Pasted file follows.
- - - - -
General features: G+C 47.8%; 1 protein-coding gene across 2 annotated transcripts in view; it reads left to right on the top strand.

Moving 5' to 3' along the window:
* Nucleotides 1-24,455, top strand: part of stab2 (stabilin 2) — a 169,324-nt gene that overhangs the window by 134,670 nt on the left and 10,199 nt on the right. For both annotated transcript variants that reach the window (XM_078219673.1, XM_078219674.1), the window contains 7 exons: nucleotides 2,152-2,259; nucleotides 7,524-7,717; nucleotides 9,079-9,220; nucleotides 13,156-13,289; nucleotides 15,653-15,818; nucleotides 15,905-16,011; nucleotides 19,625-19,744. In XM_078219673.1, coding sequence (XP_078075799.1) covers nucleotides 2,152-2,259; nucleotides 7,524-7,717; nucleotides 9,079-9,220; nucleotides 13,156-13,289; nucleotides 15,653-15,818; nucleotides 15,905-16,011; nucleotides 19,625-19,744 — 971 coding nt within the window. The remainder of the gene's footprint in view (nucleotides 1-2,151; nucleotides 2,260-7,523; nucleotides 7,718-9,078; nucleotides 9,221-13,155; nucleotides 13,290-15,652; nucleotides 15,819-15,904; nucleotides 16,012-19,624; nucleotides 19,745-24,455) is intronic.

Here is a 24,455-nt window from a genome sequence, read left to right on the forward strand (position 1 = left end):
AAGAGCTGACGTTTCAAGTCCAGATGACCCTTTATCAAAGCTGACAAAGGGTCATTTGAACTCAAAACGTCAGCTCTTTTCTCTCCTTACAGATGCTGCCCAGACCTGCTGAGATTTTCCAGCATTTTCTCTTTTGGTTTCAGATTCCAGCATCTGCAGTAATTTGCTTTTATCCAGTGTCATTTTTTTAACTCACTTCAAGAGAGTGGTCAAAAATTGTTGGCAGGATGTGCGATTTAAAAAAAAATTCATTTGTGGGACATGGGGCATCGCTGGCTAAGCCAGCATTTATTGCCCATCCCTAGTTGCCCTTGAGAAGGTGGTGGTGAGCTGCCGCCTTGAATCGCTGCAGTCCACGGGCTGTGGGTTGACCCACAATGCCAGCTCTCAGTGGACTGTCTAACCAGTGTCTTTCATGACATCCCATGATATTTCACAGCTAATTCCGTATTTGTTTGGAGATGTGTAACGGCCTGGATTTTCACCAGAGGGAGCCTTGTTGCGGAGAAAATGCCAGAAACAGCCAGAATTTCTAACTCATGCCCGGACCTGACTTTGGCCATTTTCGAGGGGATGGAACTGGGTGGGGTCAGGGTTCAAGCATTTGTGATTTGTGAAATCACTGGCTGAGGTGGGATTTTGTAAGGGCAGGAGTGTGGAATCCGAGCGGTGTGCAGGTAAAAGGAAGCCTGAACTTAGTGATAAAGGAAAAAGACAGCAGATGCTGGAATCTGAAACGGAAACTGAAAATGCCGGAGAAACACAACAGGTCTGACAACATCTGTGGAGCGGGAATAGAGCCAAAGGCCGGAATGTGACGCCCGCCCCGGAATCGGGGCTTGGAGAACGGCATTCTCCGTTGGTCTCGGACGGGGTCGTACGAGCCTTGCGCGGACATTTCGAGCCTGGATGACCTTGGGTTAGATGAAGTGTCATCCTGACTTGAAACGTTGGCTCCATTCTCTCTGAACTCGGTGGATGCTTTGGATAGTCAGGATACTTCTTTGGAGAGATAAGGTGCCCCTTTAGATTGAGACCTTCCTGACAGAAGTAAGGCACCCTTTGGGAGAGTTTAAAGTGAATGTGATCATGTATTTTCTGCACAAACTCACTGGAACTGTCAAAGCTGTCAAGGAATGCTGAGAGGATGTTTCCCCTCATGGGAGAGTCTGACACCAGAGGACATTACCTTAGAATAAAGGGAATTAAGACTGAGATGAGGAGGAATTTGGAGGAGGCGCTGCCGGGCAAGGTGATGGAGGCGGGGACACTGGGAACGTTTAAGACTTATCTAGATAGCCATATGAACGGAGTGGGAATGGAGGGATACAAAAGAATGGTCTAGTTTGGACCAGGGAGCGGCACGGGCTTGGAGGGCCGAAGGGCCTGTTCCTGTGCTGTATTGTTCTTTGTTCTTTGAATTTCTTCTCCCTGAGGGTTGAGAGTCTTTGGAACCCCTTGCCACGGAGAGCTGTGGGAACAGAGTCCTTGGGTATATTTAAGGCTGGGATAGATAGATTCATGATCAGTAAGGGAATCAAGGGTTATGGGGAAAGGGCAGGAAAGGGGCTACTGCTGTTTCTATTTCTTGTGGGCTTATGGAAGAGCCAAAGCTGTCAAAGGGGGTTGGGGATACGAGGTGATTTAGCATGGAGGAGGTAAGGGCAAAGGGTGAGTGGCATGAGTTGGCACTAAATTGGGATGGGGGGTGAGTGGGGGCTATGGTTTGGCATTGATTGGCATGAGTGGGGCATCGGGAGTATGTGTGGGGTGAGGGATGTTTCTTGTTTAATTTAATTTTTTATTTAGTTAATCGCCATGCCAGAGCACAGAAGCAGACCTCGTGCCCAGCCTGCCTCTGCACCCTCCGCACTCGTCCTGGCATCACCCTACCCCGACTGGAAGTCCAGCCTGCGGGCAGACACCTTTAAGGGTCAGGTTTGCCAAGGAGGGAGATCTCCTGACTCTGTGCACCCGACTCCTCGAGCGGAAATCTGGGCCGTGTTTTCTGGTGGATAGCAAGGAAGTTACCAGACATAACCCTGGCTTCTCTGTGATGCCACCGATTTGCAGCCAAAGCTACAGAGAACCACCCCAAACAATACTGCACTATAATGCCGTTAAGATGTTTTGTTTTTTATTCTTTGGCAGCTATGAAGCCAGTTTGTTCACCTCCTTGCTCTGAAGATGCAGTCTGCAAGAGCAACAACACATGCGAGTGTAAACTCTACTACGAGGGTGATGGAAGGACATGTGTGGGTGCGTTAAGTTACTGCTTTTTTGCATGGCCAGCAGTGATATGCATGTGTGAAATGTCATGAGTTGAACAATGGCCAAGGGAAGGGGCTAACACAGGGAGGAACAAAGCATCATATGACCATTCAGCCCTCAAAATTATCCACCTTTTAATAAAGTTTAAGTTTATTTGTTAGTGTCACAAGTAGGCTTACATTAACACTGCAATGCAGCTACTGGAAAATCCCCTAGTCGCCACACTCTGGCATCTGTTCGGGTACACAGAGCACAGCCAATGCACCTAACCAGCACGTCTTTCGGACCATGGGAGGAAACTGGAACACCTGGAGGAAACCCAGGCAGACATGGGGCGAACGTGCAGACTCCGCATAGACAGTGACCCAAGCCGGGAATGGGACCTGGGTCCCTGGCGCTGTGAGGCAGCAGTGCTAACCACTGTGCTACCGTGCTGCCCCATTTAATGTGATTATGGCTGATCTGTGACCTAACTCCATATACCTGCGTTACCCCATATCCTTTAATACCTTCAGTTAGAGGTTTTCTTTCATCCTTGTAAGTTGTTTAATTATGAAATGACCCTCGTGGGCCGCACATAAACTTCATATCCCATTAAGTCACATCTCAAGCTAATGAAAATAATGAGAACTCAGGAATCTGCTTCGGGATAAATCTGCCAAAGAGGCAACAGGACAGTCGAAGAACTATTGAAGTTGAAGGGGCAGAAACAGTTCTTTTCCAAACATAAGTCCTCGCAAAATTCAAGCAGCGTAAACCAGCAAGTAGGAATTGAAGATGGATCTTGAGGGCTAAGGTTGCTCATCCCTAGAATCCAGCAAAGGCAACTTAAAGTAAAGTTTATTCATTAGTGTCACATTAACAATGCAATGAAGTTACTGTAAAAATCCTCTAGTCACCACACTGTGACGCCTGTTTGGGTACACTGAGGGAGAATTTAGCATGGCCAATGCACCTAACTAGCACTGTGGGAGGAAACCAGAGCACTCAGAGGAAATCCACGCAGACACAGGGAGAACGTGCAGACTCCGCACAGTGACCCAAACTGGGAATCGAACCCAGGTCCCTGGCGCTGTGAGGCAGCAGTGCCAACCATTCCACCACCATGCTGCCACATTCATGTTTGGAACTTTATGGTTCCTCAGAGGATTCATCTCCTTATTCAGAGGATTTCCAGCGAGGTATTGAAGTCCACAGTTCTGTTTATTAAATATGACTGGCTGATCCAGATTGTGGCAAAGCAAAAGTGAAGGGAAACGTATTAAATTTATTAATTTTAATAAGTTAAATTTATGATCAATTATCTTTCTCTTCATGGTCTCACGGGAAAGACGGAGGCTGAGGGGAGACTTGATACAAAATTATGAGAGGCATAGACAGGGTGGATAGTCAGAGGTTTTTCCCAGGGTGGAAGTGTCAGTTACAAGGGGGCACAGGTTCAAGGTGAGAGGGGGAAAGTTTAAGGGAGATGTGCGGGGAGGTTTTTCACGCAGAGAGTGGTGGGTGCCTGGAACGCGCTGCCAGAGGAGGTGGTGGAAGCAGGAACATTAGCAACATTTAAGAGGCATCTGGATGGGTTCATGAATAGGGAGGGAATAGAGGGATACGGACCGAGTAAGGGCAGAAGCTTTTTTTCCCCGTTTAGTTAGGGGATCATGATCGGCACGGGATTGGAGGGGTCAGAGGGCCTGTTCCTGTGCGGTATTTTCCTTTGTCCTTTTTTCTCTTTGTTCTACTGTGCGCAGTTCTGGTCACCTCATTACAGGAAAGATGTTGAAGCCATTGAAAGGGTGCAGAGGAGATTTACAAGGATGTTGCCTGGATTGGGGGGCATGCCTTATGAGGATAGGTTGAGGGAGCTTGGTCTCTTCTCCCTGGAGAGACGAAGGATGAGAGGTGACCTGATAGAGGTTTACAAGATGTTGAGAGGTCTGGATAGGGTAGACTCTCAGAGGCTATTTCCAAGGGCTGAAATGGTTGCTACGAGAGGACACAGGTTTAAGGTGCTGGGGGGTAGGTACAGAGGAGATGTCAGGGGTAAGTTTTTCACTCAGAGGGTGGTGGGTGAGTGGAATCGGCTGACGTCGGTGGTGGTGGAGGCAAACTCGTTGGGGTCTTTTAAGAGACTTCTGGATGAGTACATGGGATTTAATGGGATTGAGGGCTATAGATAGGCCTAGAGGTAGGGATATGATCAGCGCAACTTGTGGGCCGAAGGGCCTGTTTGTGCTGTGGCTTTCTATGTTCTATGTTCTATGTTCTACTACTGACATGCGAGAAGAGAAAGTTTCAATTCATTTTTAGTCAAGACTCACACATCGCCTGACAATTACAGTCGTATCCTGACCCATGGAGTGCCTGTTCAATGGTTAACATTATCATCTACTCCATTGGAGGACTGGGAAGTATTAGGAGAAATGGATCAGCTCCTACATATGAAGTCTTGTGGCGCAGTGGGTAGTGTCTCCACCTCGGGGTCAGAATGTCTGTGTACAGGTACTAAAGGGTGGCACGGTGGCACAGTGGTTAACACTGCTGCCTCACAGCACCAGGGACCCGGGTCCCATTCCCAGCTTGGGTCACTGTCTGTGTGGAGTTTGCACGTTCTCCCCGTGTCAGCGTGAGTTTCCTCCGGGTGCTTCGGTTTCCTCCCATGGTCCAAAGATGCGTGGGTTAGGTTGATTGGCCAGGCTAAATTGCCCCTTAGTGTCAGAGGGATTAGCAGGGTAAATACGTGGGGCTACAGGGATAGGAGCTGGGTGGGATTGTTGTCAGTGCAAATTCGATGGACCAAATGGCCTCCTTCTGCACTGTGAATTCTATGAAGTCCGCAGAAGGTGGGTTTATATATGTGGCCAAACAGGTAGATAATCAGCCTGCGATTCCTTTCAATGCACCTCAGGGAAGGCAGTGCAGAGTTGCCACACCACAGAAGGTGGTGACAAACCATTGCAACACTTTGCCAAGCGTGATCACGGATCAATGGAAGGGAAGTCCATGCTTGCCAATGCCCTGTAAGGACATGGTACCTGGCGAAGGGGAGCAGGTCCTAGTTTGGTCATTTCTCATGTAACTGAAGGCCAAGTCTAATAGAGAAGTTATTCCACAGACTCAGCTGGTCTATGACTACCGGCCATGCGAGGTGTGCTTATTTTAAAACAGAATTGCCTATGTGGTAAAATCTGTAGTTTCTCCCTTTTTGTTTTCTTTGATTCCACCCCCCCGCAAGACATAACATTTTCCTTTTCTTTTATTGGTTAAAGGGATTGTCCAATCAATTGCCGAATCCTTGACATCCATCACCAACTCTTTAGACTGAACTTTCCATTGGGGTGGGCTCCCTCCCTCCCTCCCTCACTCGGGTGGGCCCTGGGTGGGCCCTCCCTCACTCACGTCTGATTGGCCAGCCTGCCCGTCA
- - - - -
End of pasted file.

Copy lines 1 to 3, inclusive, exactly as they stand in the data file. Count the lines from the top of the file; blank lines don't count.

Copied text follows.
General features: G+C 47.8%; 1 protein-coding gene across 2 annotated transcripts in view; it reads left to right on the top strand.

Moving 5' to 3' along the window:
* Nucleotides 1-24,455, top strand: part of stab2 (stabilin 2) — a 169,324-nt gene that overhangs the window by 134,670 nt on the left and 10,199 nt on the right. For both annotated transcript variants that reach the window (XM_078219673.1, XM_078219674.1), the window contains 7 exons: nucleotides 2,152-2,259; nucleotides 7,524-7,717; nucleotides 9,079-9,220; nucleotides 13,156-13,289; nucleotides 15,653-15,818; nucleotides 15,905-16,011; nucleotides 19,625-19,744. In XM_078219673.1, coding sequence (XP_078075799.1) covers nucleotides 2,152-2,259; nucleotides 7,524-7,717; nucleotides 9,079-9,220; nucleotides 13,156-13,289; nucleotides 15,653-15,818; nucleotides 15,905-16,011; nucleotides 19,625-19,744 — 971 coding nt within the window. The remainder of the gene's footprint in view (nucleotides 1-2,151; nucleotides 2,260-7,523; nucleotides 7,718-9,078; nucleotides 9,221-13,155; nucleotides 13,290-15,652; nucleotides 15,819-15,904; nucleotides 16,012-19,624; nucleotides 19,745-24,455) is intronic.